A VERY strange and singular plant, but not uncommon with us. It consists of only stalks and flowers, for there are no leaves, nor the least resemblance of any. The stalks are a foot or two in length, and they fasten themselves to other plants; they are of a purplish colour, as thick as a small pack-thread, and considerably tough and firm. These wind themselves about the branches of the plants, and entangle themselves also with one another in such a manner, that there is no end of the perplexity of tracing and unfolding them. The flowers grow in little heads, and are small and reddish, four little seeds succeed to each of them.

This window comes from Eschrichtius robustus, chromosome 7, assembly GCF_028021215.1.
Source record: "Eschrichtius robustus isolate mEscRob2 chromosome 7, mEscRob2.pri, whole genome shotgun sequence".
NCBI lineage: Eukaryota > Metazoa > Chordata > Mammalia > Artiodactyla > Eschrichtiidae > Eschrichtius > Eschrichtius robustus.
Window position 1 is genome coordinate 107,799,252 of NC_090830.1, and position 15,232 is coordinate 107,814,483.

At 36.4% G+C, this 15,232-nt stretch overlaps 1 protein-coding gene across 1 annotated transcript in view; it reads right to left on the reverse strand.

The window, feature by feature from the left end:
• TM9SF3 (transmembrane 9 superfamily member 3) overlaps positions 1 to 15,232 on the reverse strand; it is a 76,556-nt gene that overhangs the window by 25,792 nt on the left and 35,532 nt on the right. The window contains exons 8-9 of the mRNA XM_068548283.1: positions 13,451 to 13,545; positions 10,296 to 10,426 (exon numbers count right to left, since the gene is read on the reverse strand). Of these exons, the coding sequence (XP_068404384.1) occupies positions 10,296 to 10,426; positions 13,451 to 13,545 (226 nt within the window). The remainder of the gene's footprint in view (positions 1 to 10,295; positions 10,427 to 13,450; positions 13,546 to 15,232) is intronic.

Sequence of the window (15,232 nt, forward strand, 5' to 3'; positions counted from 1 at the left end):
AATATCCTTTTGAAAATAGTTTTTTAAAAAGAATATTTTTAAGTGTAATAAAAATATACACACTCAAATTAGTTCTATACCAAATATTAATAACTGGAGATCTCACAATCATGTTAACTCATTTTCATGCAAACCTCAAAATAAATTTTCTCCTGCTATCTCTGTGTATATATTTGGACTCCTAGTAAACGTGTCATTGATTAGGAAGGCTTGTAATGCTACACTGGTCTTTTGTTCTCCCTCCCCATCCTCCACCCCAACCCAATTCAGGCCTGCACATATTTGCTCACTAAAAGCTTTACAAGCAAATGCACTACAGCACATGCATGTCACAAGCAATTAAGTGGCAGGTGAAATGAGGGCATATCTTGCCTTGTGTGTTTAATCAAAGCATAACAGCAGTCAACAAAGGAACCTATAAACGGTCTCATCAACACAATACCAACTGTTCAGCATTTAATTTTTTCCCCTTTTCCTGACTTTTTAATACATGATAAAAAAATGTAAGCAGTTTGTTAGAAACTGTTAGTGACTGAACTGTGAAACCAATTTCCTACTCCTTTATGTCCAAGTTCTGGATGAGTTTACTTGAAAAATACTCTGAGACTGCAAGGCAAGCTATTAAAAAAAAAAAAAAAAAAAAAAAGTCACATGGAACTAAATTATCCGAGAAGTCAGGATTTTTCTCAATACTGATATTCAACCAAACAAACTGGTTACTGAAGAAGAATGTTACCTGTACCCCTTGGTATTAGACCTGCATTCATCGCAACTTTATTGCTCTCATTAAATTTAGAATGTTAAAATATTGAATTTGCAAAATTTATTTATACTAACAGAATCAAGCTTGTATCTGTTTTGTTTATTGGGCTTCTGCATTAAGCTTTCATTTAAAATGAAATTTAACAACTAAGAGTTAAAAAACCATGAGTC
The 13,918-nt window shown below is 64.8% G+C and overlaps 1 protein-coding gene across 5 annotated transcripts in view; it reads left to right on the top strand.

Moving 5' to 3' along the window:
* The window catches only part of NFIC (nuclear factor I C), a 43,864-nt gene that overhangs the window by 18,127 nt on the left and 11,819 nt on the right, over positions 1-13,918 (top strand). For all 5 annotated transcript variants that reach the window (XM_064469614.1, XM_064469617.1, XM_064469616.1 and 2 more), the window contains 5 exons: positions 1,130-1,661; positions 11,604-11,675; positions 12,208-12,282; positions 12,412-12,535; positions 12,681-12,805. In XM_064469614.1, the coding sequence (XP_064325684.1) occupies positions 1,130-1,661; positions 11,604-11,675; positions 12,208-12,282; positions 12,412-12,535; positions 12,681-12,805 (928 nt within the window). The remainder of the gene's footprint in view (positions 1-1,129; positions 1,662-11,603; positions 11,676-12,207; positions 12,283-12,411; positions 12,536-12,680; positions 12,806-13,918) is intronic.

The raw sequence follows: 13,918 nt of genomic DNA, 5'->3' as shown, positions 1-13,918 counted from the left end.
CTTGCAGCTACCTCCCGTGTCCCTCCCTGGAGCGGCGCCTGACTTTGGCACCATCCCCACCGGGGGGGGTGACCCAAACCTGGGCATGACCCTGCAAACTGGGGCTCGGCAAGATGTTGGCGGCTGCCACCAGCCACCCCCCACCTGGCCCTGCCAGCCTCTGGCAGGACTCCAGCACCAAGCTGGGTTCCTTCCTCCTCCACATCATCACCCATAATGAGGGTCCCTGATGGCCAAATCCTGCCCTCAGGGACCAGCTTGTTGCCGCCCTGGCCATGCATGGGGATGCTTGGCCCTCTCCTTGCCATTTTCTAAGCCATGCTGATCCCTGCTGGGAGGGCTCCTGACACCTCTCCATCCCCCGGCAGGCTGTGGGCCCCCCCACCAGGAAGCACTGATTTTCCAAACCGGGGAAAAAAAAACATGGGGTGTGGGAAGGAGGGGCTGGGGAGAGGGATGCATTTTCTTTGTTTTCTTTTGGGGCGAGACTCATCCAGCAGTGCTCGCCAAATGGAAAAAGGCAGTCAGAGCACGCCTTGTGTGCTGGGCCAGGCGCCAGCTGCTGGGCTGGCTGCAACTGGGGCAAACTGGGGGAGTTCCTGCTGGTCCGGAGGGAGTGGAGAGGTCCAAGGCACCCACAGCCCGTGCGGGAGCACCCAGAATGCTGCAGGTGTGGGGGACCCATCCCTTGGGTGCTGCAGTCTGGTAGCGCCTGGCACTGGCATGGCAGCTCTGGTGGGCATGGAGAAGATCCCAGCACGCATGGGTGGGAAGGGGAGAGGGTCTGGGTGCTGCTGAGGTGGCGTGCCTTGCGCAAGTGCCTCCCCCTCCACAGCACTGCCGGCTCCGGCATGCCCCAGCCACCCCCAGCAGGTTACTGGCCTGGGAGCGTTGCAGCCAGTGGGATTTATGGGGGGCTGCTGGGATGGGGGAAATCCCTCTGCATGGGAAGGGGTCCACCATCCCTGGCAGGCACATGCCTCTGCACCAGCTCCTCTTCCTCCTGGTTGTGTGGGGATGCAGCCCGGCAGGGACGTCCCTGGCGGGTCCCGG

Dodder is best fresh gathered; it is to be boiled in water with a little ginger and allspice, and the decoction works by stool briskly; it also opens obstructions of the liver, and is good in the jaundice, and many other disorders arising from the like cause.
The dodder which grows upon the garden thyme, has been used to be preferred to the others, and has been supposed to possess peculiar virtues, from the plant on which it grows; but this is imaginary: experience shews it to be only a purge as the other, and weaker. The common dodder is preferable to it with us, because we can gather it fresh, the other is imported, and we only have it dry; and it often loses a great deal of its virtue in the hands of the druggist.
The Family Herbal, 1812, was written by John Hill.